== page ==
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Archaeologia Cantiana -
Vol. 79 1964
at Eccles, 1963: Second Interim Report.
By A. P. Detsicas, M.A., F.S.A. Scot
time when it would seem clear that some of the
rooms were reconstructed (Plate II). 7
Bonner Jahrbucher 81, 212.
The construction of this secondary furnace
necessitated breaching the wall of the laconicum. The new
flue had cheeks 1 ft. thick, built entirely of bonding-tiles set
in a bright yellow mortar, which appeared a little darker than its
original colour due to burning; both cheeks were very reddened by
fire and in a very brittle condition. The floor of the flue was
constructed of roofing-tiles, which were laid directly on the
subsoil outside the laconicum and projected slightly on to
the room's floor; these roofing-tiles were covered with a thick
deposit of soot and ash, in which were found pieces of charcoal
and mineral coal, with much pottery and domestic refuse extending
on to the floor of the laconicum beyond the mouth of the
flue. The external walls of the stokehole were 2 ft. thick, of
ragstone set in bright yellow mortar; the south-west wall of the
furnace was built directly against the north-east wall of the bath
building. The space between the south-west external wall and the
south-west cheek of the flue contained much accumulated soot and
ash as well as much domestic refuse.
Circular baths such as Room 32 are normally a feature
of military establishments,3 whose laconica have
independent furnaces and are entered directly from their frigidaria;
these are usually dated from the Flavian period to the middle
of the second century A.D. Town baths, too were equipped
with circular laconica or sudatoria,4 but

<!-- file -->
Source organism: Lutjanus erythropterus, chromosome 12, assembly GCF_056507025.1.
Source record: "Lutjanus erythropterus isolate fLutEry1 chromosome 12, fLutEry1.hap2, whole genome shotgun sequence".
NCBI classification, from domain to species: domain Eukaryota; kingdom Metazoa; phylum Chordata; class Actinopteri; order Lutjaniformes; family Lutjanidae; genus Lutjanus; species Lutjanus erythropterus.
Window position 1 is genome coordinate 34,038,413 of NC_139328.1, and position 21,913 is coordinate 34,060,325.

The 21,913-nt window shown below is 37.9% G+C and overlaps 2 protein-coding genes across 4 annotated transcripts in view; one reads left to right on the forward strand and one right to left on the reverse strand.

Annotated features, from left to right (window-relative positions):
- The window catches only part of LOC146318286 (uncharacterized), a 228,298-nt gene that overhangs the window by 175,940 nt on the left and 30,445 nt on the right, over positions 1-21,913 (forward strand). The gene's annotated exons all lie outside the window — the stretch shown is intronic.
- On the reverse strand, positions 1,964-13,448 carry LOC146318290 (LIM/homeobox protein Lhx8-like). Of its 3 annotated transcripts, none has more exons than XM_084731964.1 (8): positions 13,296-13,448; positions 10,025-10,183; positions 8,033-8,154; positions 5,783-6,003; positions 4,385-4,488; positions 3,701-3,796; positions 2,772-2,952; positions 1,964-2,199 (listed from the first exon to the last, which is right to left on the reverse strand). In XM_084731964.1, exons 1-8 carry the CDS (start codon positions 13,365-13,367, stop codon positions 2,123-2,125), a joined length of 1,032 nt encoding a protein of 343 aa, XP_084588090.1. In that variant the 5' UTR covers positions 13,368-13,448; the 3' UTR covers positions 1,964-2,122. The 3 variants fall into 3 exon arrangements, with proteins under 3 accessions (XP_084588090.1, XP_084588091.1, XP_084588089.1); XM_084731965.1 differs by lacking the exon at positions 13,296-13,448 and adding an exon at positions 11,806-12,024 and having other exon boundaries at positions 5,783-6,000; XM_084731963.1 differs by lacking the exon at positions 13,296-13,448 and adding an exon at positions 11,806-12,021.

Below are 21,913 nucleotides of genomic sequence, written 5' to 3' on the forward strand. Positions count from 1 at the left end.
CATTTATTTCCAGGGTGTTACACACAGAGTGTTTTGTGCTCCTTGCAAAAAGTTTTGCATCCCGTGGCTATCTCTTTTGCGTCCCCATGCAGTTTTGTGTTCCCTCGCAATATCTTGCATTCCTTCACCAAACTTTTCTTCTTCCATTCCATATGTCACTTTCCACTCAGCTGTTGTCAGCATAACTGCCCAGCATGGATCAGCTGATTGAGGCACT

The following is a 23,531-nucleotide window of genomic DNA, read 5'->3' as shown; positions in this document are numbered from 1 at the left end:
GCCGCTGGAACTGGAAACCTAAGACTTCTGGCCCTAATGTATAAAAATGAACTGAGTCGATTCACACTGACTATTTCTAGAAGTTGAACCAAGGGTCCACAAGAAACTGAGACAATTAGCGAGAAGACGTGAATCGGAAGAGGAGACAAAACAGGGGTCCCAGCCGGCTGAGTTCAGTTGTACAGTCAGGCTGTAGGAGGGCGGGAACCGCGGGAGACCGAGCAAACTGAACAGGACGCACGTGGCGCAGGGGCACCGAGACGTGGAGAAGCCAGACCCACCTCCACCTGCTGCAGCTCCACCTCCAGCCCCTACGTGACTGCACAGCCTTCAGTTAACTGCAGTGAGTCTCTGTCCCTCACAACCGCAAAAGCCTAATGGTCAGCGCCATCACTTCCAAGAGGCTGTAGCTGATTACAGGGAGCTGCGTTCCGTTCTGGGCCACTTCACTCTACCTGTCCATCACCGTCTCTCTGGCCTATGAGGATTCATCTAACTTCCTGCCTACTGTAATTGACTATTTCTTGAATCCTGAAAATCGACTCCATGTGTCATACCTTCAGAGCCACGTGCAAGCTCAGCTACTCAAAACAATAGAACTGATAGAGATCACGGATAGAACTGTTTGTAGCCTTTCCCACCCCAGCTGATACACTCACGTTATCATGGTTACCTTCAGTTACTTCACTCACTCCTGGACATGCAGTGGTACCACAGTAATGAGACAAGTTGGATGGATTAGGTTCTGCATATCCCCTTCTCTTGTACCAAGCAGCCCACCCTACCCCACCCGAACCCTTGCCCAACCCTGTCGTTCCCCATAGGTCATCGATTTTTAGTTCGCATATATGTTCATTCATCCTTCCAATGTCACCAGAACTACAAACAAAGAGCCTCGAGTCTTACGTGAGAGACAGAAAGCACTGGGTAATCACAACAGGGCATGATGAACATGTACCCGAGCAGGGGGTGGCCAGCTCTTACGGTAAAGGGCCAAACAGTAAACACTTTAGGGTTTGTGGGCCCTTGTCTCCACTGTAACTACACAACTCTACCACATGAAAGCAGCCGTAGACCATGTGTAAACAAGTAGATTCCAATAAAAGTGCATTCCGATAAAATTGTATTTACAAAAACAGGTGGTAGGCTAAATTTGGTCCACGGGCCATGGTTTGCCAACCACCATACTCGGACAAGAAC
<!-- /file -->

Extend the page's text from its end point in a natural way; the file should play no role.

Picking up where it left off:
there seem to be very few parallels for such circular baths in
Grenier,5 in discussing the Rouhling
villa,6 refers also to the villas at Friesdorf,7
Wiltingen8 and Bubenheim;9 the Rouhling laconicum
does not project beyond the line of the bath building, but is
incorporated within it. The only close parallel to Room 32 in a
British villa would seem to be at the Ashtead villa,10
which had a circular laconicum offset at one end of the
bath block, but of smaller diameter (10 ft.) than Room 32.
The area immediately to the south-west of Room 32 has
3 For a general discussion,
see M. C. Fair, Circular Bath Buildings in Connection with
Cohort Forts, in J.R.S., xvii (1927), 220 ff., with
fifteen British and German military parallels; also, C. M.
Daniels, The Roman Bath House at Red House, Beaufort, near
Corbridge, in AA4, xxxvii (1959), 85-176.
4 E.g. the Roman baths at Bath, Archaeologia,
lxxv (1926), 1-18, and at Wroxeter, D. Atkinson, Report on
Excavations at Wroxeter, 1923-1927.
5 A. Grenier, Habitations gauloises
et Villas latines dans la Cite des Mediomatrices, Paris,
1906.1 owe this reference to Professor Sir Ian Richmond, P.S.A.
6 Op tit., 129.
8 Jahresbericht des Qesellschaft fur
nutzliolie Forschungen, Trier, 1856, 61 ff.
9 Bonner Jahrbucher 72, 126.
10 A, W. G. Lowther, Excavations at
Ashtead, Surrey, Third Report (1929), in Surrey Arch.
Coll., xxxviii (pt. II), 132-48.1 owe the original reference
to Lt.-Col. G. W. Meates, F.S.A.
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